One other point is ambivalence - everyone who is in a suicidal state of crisis, even as they act in a suicidal manner, has a mixture of an intense desire to escape the pain that they are in, and an incredible desire to hold onto life, a survival instinct. That is why many people wake up and feel a sense of relief that they are still alive.
RG: This story seemed to connect with a lot of people. It's written by a girl who describes her difficulties accepting that her highly traumatic suicide attempt has failed, and the long process she went through to recover from her depression. Why do you think that is?
Moutier: The majority of people have experienced intense challenges in their life. Something in this story is common to the human condition - she talks about feelings of desperation, disgust, self-loathing, and being overwhelmed, even while she is attempting suicide. It is the juxtaposition between the face we put on to the world, and our internal feelings. I think anyone who is self-reflective at all is aware of this juxtaposition. Her own coming around to embrace life again and saying she is happy to be around beauty in the world, again this is a common human experience.
RG: Did you learn anything from this discussion?
Moutier: I did! This is our life at the American Foundation for Suicide Prevention and I was struck, not so much from the disclosures, but how others responded and the impact this had on the individual. The thread resonates and parallels what we experience when we host panels with people who talk about their lived experience (or their own suicide attempts). Which seems really surprising - you may wonder how a panel of people talking about their most private and frightening moments with a bunch of people can help, but in every instance the room is moved, and people are in tears or it starts the process of other people sharing. It makes me wonder if the thread is yet another indicator of the change that is happening culturally in America, in which people don't view suicide as harshly as they would've as recently as ten years ago.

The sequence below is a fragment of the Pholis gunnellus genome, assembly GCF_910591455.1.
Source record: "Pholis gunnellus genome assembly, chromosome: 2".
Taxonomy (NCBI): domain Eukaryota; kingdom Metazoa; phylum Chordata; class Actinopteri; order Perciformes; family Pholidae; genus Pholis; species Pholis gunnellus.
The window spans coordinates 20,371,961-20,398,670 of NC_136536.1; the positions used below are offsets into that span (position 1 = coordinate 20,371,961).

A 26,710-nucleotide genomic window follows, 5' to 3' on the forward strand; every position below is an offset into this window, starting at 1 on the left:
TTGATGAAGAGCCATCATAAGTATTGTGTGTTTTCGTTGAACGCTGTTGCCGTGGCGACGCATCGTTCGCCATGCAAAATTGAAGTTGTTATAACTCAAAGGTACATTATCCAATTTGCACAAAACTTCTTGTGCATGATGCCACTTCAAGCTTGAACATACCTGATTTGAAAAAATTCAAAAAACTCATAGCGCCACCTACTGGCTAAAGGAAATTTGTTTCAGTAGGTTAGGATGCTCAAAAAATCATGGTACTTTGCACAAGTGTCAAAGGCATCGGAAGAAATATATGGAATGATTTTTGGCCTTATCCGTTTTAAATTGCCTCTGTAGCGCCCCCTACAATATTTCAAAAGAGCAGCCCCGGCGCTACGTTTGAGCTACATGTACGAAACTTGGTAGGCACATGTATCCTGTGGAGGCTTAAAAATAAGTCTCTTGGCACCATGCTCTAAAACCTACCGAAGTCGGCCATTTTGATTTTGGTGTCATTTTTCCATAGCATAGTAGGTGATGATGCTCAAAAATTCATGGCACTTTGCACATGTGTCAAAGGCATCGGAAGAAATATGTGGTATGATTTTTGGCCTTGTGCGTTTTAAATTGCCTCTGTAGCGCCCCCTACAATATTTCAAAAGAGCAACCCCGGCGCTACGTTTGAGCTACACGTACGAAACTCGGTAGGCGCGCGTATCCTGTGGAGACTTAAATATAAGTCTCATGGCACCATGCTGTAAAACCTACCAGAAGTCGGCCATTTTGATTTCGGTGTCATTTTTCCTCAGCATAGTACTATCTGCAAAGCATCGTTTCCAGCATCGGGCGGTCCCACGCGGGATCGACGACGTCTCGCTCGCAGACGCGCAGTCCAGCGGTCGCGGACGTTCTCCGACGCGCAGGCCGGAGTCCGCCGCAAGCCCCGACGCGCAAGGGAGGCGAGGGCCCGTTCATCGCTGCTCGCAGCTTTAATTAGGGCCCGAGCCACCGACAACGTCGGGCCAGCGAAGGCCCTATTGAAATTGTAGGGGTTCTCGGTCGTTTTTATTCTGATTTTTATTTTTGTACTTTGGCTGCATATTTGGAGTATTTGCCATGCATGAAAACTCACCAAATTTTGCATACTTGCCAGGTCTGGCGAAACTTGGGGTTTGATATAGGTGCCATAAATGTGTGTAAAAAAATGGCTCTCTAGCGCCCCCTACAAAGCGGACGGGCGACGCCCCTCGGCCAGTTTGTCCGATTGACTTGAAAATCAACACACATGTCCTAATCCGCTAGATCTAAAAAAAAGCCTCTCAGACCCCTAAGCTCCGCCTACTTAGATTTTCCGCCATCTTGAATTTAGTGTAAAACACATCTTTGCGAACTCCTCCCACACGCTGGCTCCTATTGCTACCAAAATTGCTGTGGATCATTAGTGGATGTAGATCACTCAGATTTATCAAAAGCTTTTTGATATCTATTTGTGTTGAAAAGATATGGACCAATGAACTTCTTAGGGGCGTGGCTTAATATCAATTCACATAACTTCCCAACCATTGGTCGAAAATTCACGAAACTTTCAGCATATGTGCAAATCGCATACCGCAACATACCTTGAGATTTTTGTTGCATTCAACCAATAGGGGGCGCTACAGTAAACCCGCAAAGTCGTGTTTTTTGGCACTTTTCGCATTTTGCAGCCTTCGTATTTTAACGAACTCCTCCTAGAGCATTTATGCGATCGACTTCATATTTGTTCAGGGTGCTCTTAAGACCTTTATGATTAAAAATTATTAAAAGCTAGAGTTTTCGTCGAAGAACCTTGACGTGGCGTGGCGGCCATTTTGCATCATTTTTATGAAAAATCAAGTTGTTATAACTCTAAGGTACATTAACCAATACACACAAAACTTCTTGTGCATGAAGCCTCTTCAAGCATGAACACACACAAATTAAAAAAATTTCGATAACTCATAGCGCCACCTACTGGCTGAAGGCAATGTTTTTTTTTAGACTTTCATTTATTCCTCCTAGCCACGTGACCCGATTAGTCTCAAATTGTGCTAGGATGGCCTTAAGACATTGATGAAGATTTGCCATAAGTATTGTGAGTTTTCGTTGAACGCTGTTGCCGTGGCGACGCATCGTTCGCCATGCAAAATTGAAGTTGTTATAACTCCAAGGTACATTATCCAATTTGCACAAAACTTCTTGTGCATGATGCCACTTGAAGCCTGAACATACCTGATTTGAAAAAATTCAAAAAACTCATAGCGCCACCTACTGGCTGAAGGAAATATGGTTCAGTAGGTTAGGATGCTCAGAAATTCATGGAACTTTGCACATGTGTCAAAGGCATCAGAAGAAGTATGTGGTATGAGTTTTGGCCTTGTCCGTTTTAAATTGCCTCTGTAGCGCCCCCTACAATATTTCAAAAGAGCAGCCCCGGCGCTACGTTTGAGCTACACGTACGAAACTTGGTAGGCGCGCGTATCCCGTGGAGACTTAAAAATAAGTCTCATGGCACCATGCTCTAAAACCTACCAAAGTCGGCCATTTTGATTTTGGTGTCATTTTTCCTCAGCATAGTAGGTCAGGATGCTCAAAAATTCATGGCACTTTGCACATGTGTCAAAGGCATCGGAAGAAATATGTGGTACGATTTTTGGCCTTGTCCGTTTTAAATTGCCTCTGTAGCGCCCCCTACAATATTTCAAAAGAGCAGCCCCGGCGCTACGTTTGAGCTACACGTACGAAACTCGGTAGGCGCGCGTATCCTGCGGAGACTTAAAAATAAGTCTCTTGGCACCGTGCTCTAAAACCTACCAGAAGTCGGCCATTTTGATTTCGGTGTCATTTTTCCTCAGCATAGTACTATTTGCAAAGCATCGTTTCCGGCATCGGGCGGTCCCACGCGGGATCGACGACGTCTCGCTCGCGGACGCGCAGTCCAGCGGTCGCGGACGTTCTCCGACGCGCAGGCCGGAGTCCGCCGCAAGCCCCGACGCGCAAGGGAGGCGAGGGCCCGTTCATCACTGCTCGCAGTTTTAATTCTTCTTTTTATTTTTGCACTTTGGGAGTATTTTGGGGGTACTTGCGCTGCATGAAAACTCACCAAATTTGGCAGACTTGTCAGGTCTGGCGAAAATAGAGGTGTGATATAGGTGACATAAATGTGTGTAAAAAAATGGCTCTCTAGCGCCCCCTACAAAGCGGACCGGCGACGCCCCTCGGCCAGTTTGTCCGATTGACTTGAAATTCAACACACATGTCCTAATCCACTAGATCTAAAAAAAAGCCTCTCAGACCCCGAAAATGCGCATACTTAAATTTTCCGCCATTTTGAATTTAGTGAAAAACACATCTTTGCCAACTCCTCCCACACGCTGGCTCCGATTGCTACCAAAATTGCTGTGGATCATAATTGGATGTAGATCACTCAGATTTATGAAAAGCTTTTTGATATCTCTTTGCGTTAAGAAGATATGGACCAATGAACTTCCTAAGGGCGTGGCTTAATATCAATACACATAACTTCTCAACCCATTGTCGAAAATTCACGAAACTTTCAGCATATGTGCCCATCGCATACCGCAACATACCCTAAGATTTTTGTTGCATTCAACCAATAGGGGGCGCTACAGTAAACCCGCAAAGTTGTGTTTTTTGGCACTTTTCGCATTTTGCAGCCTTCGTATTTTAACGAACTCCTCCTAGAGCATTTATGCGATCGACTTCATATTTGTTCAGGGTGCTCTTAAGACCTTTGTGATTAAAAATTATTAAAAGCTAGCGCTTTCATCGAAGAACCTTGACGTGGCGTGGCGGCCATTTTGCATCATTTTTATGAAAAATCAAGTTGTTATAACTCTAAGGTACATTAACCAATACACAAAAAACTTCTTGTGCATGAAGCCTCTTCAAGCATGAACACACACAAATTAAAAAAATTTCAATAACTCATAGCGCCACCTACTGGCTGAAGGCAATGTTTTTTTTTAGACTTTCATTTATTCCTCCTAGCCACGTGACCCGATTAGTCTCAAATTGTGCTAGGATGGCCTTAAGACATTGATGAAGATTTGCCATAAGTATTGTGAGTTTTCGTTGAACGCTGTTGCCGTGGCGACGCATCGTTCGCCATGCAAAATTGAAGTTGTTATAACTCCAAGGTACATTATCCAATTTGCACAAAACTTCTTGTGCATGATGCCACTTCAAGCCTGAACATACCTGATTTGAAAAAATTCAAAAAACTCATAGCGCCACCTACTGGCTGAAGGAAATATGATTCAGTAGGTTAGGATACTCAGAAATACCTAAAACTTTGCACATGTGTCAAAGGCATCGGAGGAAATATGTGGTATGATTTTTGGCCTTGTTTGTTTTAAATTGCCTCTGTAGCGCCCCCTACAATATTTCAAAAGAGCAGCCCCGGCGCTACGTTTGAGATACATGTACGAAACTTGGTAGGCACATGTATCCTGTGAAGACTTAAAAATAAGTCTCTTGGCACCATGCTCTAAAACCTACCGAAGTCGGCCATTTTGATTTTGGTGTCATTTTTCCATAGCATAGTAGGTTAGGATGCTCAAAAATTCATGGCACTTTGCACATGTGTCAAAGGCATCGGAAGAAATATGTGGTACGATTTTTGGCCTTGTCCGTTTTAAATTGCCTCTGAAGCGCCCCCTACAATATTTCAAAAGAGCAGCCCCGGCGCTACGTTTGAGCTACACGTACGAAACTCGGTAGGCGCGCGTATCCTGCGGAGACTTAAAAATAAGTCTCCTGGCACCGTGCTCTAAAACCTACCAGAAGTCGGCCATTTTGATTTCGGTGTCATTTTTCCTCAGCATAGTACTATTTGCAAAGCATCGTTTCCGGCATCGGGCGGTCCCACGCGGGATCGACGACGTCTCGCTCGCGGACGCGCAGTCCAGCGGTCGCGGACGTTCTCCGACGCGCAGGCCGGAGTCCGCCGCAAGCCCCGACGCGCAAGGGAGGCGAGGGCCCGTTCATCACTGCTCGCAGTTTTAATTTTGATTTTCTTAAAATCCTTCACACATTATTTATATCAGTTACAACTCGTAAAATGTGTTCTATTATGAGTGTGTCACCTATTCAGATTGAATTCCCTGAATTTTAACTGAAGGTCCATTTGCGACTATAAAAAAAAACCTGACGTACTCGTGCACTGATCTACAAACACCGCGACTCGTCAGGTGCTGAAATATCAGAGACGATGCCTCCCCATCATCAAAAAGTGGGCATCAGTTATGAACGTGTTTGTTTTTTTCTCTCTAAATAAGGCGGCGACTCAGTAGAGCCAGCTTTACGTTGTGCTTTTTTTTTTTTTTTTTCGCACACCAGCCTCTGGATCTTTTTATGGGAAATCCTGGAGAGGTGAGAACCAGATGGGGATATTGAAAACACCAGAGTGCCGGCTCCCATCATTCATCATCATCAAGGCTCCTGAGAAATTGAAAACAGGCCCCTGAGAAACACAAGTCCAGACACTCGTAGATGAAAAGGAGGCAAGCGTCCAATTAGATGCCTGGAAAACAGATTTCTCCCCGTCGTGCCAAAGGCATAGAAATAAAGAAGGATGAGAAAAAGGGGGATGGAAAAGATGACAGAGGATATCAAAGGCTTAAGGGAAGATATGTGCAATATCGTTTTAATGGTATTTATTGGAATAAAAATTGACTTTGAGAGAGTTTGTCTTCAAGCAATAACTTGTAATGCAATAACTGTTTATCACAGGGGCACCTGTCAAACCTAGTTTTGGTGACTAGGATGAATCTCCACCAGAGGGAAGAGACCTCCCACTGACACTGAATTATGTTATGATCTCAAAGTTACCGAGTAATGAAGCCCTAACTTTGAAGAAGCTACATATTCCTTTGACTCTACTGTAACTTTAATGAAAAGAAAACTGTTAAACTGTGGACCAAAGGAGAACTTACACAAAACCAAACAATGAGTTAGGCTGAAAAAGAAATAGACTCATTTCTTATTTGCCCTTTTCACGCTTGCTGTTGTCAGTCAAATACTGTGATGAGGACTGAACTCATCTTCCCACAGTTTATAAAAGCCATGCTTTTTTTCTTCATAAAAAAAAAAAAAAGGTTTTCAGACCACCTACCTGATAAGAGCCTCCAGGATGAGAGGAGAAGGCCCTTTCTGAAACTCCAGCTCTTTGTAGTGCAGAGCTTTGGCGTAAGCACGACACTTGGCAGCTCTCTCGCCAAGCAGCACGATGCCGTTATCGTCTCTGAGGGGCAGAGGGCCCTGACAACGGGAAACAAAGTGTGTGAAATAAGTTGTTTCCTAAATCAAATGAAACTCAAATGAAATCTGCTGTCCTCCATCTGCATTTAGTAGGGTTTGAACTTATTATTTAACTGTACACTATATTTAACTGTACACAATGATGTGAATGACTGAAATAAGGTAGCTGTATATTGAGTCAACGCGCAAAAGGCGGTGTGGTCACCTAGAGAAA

RG: The United States Centers for Disease Control and Prevention recently release a report that showed suicide rates increased 24% between 1999 and 2014. Could you comment on why this is the case?
Moutier: Firstly, you have to think of suicide as a public health issue - it is one of the top ten leading yet preventable causes of death in our nation. It is the only one in that top ten that continues to be on the rise. It is the only one that has not yet had a significant investment from our federal government towards research, prevention, and awareness-raising efforts that we have seen make a difference for cardiovascular disease, cancer and HIV. From that perspective, we believe it will change once those strategies are employed, and we believe there is a readiness for this to happen. But we have to continue to advocate for investment from our government.
Between 1999 and 2014 some things in the environment changed, such as the downtrend in the economy and changes in attitudes towards treating depression. In the 80s and 90s, there was a big push to treat mental health issues as you would physical health issues, but unfortunately things took a turn for the worst after around 2002. Another factor is the increase in opioid prescribing habits - the access and availability of opioids just skyrocketed in that time period, leading to higher rates of opioid-related deaths.
And the last factor that could be coming to bear is what we think of as a cohort effect. The baby boomers are coming into the middle and older years of life. This population has unfortunately always had higher rates of suicide, substance abuse, and divorce, than earlier cohorts. That has probably continued to follow them, and, as they have aged as a cohort and now face health problems and the environmental changes I mentioned, the rate of suicide amongst middle-aged Americans has also increased.
This article originally appeared on ResearchGate News.